Last weekend's American Le Mans Series race at Mazda Raceway Laguna Seca had enough in the way of story lines with five classes and two championships that were decided.
Although it ran unclassified, Porsche's 911 GT3 R Hybrid was among the race's stars, even if technically it didn't have any competitors.
The hybrid has come a long way since its initial appearance on U.S. soil in the 2010 Petit Le Mans. Purely on pace, the car ran in the lower half of the GT competitors and ahead of the GTC class Porsche GT3 Cup.
But in Monterey, the hybrid driven by Porsche factory drivers Romain Dumas and Richard Lietz regularly threatened the top of the time sheets in GT and blitzed all competitors with the fastest overall GT race lap. Not to mention finishing ahead of all of them as well.
Before racing in Monterey, Flying Lizard and factory Porsche pilot Jorg Bergmeister predicted the hybrid would easily eclipse the rest of the GT field.
“Performance-wise, I would expect they'd be ahead of the GT cars, definitely, if everything runs smoothly,” he said. “But it's a development project. I would expect them to be ahead of us. They won't affect our strategy or what we're doing on track.”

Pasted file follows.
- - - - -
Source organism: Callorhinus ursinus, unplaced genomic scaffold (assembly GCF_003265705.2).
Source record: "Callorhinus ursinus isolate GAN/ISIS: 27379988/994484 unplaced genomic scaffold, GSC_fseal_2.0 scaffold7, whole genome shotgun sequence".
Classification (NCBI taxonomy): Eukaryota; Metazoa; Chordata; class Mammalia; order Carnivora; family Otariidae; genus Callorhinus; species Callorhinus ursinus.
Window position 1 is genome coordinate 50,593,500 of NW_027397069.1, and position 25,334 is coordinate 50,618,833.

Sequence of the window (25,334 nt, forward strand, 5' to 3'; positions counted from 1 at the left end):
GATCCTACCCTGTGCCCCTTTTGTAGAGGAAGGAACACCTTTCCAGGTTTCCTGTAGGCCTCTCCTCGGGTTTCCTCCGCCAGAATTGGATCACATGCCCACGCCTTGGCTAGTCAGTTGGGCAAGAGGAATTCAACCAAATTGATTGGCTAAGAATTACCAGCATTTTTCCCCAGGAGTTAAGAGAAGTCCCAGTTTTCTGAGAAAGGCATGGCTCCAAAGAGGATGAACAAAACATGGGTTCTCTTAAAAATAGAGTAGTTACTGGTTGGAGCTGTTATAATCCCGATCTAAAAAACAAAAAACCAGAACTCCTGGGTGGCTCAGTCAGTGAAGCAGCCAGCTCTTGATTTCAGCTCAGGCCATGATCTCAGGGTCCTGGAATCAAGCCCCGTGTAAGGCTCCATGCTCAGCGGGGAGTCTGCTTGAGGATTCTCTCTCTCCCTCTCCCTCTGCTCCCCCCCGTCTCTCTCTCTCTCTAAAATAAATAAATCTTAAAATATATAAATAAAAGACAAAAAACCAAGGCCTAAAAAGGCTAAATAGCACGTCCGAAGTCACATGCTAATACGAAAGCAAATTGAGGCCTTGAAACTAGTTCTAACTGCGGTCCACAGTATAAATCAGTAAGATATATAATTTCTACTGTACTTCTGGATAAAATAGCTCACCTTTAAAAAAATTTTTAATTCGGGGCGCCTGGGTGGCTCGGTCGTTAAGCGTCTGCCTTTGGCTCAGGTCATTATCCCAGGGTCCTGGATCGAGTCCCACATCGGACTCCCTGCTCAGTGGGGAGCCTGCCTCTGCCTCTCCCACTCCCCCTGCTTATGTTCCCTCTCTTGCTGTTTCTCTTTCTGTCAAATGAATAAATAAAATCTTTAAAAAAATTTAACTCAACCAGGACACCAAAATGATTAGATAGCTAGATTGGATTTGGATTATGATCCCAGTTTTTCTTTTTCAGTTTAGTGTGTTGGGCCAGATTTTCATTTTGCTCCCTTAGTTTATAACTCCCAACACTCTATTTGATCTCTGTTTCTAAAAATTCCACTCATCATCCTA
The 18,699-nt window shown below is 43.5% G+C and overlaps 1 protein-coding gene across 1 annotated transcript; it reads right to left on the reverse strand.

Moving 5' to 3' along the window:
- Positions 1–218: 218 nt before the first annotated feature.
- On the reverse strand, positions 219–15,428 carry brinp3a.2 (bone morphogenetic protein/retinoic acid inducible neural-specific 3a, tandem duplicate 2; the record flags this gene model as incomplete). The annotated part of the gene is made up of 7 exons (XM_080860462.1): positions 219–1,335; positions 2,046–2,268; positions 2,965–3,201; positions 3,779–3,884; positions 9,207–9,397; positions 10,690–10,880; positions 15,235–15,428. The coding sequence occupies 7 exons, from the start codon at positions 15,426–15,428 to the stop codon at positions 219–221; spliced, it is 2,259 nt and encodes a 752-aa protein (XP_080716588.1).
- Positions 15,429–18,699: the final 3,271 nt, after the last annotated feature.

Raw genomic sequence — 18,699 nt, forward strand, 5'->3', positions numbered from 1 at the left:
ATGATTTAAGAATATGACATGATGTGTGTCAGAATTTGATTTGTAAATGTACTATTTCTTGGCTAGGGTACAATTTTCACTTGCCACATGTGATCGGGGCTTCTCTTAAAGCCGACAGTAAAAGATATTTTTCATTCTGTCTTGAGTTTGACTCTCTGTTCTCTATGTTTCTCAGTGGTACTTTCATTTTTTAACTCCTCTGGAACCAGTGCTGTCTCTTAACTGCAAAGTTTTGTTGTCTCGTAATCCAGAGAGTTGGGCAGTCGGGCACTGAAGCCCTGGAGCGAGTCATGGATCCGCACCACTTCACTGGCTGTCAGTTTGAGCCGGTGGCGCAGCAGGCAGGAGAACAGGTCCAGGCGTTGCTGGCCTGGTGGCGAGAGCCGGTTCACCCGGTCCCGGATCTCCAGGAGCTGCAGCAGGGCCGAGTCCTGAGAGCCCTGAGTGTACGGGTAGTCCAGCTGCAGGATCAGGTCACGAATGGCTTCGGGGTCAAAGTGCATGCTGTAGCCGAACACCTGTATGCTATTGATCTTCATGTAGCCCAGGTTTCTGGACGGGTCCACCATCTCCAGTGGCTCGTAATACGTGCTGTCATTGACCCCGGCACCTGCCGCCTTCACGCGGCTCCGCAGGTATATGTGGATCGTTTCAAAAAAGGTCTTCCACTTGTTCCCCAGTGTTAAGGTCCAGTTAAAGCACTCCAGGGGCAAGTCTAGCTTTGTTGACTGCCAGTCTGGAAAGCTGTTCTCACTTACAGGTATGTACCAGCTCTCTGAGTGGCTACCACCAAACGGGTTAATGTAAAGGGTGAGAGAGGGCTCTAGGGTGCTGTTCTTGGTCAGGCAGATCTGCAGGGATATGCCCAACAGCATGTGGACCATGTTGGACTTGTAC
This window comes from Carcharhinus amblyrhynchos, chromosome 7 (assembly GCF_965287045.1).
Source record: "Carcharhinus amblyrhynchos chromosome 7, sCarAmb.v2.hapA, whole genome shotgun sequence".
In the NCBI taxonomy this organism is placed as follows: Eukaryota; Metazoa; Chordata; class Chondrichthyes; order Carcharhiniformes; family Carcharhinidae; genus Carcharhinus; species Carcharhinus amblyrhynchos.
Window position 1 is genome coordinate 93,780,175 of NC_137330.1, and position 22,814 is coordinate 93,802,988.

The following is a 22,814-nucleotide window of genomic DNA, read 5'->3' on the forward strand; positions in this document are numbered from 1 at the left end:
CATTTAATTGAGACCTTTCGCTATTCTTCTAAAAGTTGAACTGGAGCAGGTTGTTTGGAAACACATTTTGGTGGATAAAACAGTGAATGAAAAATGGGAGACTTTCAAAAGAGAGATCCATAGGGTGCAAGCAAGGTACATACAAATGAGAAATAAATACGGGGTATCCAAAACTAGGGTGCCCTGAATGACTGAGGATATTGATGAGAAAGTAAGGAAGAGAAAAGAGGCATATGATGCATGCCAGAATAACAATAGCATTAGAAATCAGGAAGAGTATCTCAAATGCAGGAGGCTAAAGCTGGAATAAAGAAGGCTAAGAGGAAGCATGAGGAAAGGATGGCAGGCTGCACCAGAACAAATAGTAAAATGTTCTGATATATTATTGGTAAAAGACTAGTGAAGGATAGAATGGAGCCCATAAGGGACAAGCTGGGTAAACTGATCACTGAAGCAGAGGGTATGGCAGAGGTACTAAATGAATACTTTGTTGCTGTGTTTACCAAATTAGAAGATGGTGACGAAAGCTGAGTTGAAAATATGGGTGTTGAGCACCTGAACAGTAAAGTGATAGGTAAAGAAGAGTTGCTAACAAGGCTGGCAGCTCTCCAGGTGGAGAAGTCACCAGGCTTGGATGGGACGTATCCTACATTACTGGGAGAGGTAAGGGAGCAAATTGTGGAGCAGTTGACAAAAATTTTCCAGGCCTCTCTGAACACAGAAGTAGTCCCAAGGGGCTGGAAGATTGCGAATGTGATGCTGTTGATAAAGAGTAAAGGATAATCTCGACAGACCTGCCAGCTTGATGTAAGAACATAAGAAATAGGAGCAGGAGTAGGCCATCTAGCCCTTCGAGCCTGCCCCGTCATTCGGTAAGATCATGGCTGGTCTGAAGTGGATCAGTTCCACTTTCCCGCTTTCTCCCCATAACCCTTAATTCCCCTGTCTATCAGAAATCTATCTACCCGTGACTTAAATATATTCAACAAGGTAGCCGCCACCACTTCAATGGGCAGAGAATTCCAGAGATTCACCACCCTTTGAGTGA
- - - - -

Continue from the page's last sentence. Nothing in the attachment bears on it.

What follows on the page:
Bergmeister was correct on all counts. The hybrid finished 10th overall, one spot ahead of Bergmeister's and Patrick Long's GT-class winning Lizard Porsche 911 GT3 RSR. Pace was part of it – as an example, the car worked its way from the rear of the field to 19th place overall and behind only five GT cars in the first half hour – but naturally, so was efficient.
The car's electric motors – a flywheel-based restorative energy system and a 120-liter fuel cell – paid dividends. The hybrid's calling card is its ability to go farther on a tank of fuel (E-10 for this race). While most other GT cars stopped anywhere from 55 minutes to an hour and 10 minutes into the race, more than an hour and 20 minutes passed before the hybrid needed its first pit stop.
The hybrid took only three stops to its competitors' five or more. Although not eligible in the Michelin GREEN X Challenge – hybrid technology has not yet been fully homologated into the regulations – the hybrid showed its ability on how little energy the car uses per liter of fuel, said Doug Robinson, a green racing adviser to IMSA.
Of course, beyond its environmental impact, the key to the hybrid's success in year two has been various performance upgrades. Bergmeister explained: “The hybrid project is super impressive,” he said. “When I first drove it last year, I think in February, we just rolled a couple of meters on the electric engines/motors. The development of this project has not only been a lot of fun for me, but amazing for those people involved and to see the stats. Last year we were doing these manually, but now automatically. Just look at the steering wheel if you get the chance!”